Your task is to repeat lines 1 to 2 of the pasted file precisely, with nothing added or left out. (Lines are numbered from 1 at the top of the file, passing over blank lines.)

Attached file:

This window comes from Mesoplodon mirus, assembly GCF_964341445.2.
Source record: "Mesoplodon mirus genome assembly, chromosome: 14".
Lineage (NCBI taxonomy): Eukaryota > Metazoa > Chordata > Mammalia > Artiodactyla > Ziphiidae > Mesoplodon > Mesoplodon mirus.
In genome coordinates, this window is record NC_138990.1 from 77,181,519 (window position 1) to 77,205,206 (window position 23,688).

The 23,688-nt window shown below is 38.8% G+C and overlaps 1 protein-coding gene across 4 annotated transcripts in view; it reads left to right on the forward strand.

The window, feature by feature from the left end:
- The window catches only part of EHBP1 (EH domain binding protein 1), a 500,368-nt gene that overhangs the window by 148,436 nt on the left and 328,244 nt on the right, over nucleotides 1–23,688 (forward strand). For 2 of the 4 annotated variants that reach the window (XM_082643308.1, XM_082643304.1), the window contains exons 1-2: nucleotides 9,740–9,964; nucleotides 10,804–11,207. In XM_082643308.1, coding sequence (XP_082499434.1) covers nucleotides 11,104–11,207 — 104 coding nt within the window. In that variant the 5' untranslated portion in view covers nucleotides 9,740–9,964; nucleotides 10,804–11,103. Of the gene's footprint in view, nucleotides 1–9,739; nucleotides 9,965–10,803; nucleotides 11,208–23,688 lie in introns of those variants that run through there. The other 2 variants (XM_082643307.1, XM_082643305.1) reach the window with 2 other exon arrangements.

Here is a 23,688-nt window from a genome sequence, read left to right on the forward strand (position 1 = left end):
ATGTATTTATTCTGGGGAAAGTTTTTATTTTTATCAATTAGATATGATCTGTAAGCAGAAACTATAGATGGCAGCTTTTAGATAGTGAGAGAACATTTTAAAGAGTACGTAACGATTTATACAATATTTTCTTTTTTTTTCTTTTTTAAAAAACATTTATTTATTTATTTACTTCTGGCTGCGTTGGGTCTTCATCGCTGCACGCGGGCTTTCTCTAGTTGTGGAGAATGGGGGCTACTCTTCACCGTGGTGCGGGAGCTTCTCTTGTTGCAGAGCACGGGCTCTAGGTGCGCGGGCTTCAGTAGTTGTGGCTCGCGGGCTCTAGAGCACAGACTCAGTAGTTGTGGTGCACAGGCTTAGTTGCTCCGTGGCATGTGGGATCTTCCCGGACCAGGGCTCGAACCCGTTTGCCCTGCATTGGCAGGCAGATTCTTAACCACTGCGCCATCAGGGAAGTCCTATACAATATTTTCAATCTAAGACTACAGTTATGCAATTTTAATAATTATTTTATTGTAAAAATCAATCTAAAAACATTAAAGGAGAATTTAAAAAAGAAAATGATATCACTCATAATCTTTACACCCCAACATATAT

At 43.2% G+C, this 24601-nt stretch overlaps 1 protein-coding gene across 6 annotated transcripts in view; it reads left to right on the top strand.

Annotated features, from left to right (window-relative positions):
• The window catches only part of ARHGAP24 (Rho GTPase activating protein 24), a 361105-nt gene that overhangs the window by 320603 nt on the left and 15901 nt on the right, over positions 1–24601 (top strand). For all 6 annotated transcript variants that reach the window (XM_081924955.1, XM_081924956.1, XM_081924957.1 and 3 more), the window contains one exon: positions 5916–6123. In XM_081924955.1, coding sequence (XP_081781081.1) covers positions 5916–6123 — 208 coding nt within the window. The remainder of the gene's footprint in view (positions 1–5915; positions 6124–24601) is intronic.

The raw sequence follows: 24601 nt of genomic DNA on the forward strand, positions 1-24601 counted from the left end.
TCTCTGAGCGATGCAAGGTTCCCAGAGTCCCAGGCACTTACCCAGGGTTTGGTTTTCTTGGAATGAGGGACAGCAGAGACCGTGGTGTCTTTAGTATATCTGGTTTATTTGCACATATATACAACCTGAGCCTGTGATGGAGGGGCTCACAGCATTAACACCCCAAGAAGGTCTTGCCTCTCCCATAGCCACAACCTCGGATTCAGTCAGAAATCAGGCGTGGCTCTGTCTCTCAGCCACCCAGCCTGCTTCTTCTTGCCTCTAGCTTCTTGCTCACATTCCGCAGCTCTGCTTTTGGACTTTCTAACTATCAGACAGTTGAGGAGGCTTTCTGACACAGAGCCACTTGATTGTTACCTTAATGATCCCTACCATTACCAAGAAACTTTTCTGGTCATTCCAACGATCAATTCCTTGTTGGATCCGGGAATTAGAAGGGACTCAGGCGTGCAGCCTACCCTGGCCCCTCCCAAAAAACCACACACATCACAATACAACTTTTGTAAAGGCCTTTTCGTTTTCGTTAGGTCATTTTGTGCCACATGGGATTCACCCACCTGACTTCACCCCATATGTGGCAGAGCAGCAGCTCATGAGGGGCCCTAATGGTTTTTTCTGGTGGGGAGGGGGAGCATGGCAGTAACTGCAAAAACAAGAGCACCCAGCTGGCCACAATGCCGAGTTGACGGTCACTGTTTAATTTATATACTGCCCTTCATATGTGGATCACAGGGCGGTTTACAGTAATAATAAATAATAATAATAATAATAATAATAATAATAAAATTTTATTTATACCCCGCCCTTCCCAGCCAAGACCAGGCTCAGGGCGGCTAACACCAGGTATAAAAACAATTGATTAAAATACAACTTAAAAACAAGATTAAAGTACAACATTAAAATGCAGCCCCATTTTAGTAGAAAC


This window comes from Mesoplodon mirus, assembly GCF_964341445.2.
Source record: "Mesoplodon mirus genome assembly, chromosome: 14".